Please don’t do what Richard Rubin did to his rental car this summer.

When he picked up his midsize sedan from Enterprise in Granada, Spain, an agent showed him that the fuel tank cover was spring-operated and said the car took gasoline. But when Rubin found that the vehicle wasn’t big enough to fit three passengers in the back seat as described on Enterprise’s website, he asked for a minivan.

“The agent tapped on the fuel tank cover again to show me how to open it and told me it used gasoline,” says Rubin, an editor from New York City.

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Something must have gotten lost in translation. When he filled the tank with gasoline a few days later, the engine sputtered to a stop. It turned out that the minivan only took diesel. Enterprise towed the van to a nearby mechanic for repairs. Rubin and his group paid 90 euros ($90) for a taxi ride to Granada.

The next day, while touring Granada’s historical Alhambra palace complex, Enterprise called Rubin with some bad news: He needed to pay 1,500 euros for repairs, because misfueling a car constitutes negligence and is not covered by the company’s damage insurance. The company later reduced his bill to 844 euros, including 100 euros for an “administrative fee” and 115 euros for a “loss of use” fee. Rubin says he has no recollection of any warnings to only use diesel in the vehicle.

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Misfueling is one of the most common mistakes travelers make, particularly when traveling abroad. Yet a gas mix-up is entirely avoidable. Vehicles often have warnings next to the tank that say “diesel fuel only,” although they may not be in English, and the fuel nozzles at some service stations will prevent you from using the wrong gas. But never take someone’s word for it.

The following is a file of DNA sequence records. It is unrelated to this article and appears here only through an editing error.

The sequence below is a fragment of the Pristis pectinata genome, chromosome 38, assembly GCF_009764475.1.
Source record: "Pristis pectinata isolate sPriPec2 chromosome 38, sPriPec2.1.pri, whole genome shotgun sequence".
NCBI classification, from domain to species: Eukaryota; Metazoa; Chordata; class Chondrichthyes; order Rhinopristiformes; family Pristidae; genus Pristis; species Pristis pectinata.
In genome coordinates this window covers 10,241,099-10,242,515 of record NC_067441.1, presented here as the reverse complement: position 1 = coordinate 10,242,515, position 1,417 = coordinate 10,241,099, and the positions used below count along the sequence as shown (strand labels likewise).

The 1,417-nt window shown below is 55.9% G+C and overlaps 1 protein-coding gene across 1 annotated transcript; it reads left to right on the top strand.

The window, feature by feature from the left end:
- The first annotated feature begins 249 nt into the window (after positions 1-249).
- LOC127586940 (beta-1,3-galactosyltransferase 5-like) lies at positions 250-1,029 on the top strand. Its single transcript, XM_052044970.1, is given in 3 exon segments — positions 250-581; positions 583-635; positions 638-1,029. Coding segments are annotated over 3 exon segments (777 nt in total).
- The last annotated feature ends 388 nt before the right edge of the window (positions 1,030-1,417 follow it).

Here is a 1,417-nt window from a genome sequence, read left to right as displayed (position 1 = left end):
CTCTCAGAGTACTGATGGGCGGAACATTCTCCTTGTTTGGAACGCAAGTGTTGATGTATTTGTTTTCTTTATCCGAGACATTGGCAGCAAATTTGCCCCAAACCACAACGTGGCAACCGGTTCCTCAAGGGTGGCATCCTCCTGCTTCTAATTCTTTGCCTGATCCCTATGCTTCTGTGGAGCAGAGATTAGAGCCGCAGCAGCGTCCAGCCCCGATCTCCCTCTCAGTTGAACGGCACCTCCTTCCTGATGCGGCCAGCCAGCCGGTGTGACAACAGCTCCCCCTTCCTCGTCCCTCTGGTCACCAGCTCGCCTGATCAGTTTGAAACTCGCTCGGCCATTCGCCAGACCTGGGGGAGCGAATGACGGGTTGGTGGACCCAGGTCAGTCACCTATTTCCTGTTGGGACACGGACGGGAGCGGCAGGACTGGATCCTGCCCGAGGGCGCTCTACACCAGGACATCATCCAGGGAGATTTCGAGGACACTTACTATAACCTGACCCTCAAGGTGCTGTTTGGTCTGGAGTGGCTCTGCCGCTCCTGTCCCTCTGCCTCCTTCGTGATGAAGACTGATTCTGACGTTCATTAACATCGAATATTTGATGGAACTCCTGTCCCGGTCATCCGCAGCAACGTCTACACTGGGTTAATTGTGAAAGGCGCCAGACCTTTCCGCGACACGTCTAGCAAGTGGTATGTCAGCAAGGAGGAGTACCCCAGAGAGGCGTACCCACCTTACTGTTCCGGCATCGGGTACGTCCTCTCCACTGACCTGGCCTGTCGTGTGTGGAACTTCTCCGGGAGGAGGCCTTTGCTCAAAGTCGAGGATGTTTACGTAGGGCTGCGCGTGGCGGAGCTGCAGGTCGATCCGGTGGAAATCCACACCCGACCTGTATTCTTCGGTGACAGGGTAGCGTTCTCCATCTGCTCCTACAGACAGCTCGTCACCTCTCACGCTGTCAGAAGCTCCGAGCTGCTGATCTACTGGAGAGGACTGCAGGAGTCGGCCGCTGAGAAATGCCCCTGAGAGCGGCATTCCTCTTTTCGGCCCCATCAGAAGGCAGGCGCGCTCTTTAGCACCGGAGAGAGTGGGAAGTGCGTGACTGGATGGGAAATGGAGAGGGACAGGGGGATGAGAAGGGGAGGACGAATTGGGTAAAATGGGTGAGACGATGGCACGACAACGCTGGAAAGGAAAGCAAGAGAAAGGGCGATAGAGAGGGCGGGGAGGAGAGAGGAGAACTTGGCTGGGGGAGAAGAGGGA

I asked Enterprise about Rubin’s case. A representative promised to review his bill, but added that his experience offered a valuable lesson for other customers.

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“Take the time to know the vehicle you are renting,” spokesperson Lisa Martini told me. “Learn how to operate essential functions, like where the seat levers are located and how to operate the infotainment system.”

And, of course, what type of fuel the car requires.

If you’ve misfueled your car, there’s a way to reduce your costs. Ernesto Suarez, managing director of U.K. travel insurance company Halo Insurance Services, says you can call a local garage to tow your rental car to the nearest service center. In Europe, draining and cleaning the engine cost about $300 and can take an entire day.

“It’s always good practice to contact the rental car company to let them know what you are up to,” Suarez adds.

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Of course, misfueling isn’t the only common car rental mistake. They also include failing to take pictures of your car before and after your rental term, failing to plan for an extra driver and failing to understand the economics of rental cars.